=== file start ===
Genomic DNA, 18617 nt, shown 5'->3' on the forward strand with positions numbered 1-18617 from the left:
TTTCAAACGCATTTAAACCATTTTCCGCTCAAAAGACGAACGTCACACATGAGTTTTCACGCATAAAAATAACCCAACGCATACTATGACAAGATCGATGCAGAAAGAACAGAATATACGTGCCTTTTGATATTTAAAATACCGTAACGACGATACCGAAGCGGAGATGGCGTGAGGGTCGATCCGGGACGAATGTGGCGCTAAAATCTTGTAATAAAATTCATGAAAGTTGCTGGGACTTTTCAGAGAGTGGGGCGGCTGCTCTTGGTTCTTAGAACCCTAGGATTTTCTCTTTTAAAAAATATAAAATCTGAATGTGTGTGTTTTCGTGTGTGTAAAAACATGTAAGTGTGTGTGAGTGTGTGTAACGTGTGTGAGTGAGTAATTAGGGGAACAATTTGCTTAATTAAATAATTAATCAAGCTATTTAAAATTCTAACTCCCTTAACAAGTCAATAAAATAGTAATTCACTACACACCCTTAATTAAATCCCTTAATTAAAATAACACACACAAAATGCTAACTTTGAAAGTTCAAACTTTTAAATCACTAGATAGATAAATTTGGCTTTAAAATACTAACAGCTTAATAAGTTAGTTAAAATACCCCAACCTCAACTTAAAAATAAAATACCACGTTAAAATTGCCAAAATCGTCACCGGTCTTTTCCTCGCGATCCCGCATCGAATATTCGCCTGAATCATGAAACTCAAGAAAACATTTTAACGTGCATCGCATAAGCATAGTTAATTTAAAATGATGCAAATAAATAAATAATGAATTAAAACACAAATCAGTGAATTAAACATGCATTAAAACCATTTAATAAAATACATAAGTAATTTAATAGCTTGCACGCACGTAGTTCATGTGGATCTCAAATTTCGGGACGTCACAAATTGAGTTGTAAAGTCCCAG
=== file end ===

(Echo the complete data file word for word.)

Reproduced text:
Genomic DNA, 18617 nt, shown 5'->3' on the forward strand with positions numbered 1-18617 from the left:
TTTCAAACGCATTTAAACCATTTTCCGCTCAAAAGACGAACGTCACACATGAGTTTTCACGCATAAAAATAACCCAACGCATACTATGACAAGATCGATGCAGAAAGAACAGAATATACGTGCCTTTTGATATTTAAAATACCGTAACGACGATACCGAAGCGGAGATGGCGTGAGGGTCGATCCGGGACGAATGTGGCGCTAAAATCTTGTAATAAAATTCATGAAAGTTGCTGGGACTTTTCAGAGAGTGGGGCGGCTGCTCTTGGTTCTTAGAACCCTAGGATTTTCTCTTTTAAAAAATATAAAATCTGAATGTGTGTGTTTTCGTGTGTGTAAAAACATGTAAGTGTGTGTGAGTGTGTGTAACGTGTGTGAGTGAGTAATTAGGGGAACAATTTGCTTAATTAAATAATTAATCAAGCTATTTAAAATTCTAACTCCCTTAACAAGTCAATAAAATAGTAATTCACTACACACCCTTAATTAAATCCCTTAATTAAAATAACACACACAAAATGCTAACTTTGAAAGTTCAAACTTTTAAATCACTAGATAGATAAATTTGGCTTTAAAATACTAACAGCTTAATAAGTTAGTTAAAATACCCCAACCTCAACTTAAAAATAAAATACCACGTTAAAATTGCCAAAATCGTCACCGGTCTTTTCCTCGCGATCCCGCATCGAATATTCGCCTGAATCATGAAACTCAAGAAAACATTTTAACGTGCATCGCATAAGCATAGTTAATTTAAAATGATGCAAATAAATAAATAATGAATTAAAACACAAATCAGTGAATTAAACATGCATTAAAACCATTTAATAAAATACATAAGTAATTTAATAGCTTGCACGCACGTAGTTCATGTGGATCTCAAATTTCGGGACGTCACAAATTGAGTTGTAAAGTCCCAG